Sunak has personal vulnerabilities too. Labour has no need to remind voters of Sunak’s vast wealth – which would allow its critics to brand the party anti-aspiration – because they can let others do that. But they can press him on non-dom status, which deprives the national coffers of £3.2bn a year and from which the Sunak household benefited directly until public exposure made the arrangement untenable. An even riper bruise to punch is Sunak’s summer boast to Tory activists that he had diverted funds from deprived communities to ensure leafy areas like theirs got leafier. Used adroitly, those few seconds of video should render hollow any promises the new PM makes on levelling up or protecting the most vulnerable.

There’s scope too to cast Sunak as a man of slick presentation but of appalling judgment. He should not be allowed to forget the folly of “eat out to help out” and, on a rather graver scale, his decision, in the very week that the UN warned that the world is failing to act in the face of a climate catastrophe, not to attend the Cop summit that may be a last chance to limit the havoc. Tories like to say they got the big calls right, but they got the biggest call of recent British political history – Brexit – dead wrong. It’s easy to forget, with his remainer vibes, but Sunak was an eager enthusiast for that act of economic and cultural self-harm.

Second, there is much to ensure the bloom falls off the Sunak rose pretty fast. On 17 November, he and the chancellor, Jeremy Hunt, are set to impose a new round of austerity and, no matter how strenuously they insist that they are responding to global pressures, the voters know that the hole in the public finances was made wider and deeper by the Conservative government, thanks to the Truss-Kwarteng mini-budget. This won’t be like the austerity of a decade ago, which followed a decade of Labour investment. These cuts will pare already-stripped services to the bone. Witness the hospital waiting list for England that now stands at 6.8 million people, or the record numbers of people waiting more than 12 hours to get seen in A&E. And that’s before winter bites.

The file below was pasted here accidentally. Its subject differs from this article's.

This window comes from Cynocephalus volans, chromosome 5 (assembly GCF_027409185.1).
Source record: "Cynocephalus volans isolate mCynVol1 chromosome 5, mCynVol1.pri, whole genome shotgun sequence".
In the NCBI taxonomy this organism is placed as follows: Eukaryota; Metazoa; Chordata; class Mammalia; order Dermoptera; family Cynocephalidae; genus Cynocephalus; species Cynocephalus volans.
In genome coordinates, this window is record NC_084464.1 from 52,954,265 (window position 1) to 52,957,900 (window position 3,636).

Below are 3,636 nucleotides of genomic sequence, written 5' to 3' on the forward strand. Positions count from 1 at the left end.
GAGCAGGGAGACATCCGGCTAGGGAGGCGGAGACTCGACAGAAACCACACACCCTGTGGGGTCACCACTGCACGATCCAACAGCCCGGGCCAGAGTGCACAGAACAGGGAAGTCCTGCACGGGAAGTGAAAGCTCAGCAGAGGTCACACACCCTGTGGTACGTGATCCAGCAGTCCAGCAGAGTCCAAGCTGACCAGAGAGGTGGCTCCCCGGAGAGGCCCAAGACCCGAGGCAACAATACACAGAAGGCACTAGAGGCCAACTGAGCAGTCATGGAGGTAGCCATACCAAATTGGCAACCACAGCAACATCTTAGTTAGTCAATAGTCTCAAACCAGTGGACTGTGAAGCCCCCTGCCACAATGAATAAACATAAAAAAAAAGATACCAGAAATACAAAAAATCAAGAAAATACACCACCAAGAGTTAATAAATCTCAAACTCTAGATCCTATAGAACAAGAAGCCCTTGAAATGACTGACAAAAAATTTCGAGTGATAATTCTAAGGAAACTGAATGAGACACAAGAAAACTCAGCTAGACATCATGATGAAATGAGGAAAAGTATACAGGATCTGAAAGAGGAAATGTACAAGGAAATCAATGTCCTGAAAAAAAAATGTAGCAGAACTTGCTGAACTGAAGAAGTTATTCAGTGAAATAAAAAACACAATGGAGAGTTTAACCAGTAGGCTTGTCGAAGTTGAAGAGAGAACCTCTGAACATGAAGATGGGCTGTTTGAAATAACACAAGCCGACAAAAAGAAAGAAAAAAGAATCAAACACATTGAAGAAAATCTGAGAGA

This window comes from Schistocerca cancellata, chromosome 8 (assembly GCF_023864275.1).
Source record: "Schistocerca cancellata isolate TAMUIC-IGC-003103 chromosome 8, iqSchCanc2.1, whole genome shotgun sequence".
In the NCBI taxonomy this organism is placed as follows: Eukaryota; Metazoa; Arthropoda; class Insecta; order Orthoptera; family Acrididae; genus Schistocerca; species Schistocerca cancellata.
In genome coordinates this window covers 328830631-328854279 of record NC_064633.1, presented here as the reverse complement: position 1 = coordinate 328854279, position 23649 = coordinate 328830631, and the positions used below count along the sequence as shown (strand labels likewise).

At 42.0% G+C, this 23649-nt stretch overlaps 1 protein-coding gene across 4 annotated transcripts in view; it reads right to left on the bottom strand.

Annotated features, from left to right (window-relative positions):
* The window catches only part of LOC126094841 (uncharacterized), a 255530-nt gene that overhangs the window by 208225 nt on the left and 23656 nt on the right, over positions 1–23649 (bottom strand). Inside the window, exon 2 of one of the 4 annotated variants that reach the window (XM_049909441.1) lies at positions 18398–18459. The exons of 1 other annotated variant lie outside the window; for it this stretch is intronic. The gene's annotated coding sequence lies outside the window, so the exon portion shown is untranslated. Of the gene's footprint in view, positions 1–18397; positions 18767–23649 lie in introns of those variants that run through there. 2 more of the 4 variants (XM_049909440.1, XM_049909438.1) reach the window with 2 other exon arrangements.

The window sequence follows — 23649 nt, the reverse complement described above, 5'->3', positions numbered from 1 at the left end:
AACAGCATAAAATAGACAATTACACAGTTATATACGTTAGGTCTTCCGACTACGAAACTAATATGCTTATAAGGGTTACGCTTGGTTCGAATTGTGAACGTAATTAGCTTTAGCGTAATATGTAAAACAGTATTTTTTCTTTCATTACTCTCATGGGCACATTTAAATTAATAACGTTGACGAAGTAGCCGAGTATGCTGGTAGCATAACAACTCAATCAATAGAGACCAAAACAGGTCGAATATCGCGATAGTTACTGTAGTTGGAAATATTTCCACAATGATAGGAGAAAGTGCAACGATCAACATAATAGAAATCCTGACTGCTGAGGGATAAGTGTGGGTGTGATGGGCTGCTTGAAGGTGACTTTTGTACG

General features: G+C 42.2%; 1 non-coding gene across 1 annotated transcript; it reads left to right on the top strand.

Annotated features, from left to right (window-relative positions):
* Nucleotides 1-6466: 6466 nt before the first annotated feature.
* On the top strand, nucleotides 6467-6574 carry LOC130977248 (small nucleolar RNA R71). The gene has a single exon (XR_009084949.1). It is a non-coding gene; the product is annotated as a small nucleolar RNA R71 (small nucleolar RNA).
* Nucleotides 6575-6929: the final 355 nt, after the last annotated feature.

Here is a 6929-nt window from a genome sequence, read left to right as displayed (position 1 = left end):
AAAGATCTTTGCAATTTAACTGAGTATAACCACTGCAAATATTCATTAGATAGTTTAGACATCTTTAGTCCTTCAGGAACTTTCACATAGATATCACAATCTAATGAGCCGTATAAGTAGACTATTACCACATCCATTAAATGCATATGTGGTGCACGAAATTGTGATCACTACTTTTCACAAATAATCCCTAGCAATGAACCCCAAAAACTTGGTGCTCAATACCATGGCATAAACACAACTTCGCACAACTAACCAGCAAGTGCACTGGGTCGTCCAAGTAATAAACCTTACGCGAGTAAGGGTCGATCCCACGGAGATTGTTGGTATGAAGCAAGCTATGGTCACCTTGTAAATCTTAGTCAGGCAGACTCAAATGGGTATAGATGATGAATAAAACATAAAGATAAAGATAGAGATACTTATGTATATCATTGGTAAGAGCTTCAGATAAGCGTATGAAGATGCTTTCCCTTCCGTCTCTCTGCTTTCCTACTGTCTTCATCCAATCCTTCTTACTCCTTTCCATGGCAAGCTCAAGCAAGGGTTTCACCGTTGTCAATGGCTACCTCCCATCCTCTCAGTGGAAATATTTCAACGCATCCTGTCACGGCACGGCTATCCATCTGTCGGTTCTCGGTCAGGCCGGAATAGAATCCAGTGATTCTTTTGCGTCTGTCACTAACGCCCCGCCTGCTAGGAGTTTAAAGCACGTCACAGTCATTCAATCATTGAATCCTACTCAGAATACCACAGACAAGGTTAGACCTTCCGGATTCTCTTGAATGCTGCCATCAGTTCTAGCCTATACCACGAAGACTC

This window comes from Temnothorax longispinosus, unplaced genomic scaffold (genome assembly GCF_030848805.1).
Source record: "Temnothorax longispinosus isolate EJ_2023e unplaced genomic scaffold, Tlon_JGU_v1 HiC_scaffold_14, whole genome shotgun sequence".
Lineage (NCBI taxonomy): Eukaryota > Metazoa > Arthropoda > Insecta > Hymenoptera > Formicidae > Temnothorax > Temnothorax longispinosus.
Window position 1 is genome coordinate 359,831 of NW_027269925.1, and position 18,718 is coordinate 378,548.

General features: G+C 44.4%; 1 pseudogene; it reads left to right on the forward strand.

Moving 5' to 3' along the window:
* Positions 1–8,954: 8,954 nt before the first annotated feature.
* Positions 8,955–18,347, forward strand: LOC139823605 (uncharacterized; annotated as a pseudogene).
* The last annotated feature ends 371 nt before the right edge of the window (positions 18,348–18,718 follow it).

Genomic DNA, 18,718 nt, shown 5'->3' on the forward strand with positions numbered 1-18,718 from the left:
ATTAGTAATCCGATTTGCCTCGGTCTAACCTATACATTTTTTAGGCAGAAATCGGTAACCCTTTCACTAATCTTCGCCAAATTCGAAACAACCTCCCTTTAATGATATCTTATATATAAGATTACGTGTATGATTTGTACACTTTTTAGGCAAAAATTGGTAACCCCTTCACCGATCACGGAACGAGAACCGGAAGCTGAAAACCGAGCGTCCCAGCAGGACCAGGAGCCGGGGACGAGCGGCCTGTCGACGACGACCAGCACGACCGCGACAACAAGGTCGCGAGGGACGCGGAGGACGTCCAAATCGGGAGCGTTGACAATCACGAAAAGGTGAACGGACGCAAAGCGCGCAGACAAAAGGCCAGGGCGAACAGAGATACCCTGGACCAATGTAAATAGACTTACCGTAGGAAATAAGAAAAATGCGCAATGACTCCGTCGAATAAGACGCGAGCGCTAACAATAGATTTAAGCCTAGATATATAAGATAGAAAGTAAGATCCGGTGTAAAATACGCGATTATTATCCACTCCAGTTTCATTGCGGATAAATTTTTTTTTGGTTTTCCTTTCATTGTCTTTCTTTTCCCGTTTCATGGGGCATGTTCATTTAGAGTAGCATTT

Third, Labour can take some comfort that it falls to Sunak and Hunt to clean up the mess left by their immediate predecessors. Had Johnson or Mordaunt taken over, there’s every chance they’d have made things worse – before handing the mop to an incoming Labour government.

Indeed, and this is a fourth argument against panic, it might actually be better for Labour if Sunak succeeds. Recall the Labour landslide of 1997, which came after a four-year economic recovery following the Tory disaster of Black Wednesday. That suggests not only that Britons are capable of inflicting delayed punishment on a government for an economic calamity that took place several years earlier, but that they tend to feel readier to turn to Labour when there is relative calm.

Finally, Labour supporters are also citizens. They should not want the country to be the smoking ruin it was becoming under Truss – the currency tanking, debts rising – just because that would hasten a Labour victory. If Sunak represents the least insane route the Conservatives could have taken, that should be a source of relief rather than alarm. By now Labour should be confident enough to think beyond merely reaching the summit – looking instead to the scale of the task they will face when they get there.

  • Jonathan Freedland is a Guardian columnist

  • Do you have an opinion on the issues raised in this article? If you would like to submit a response of up to 300 words by email to be considered for publication in our letters section, please click here.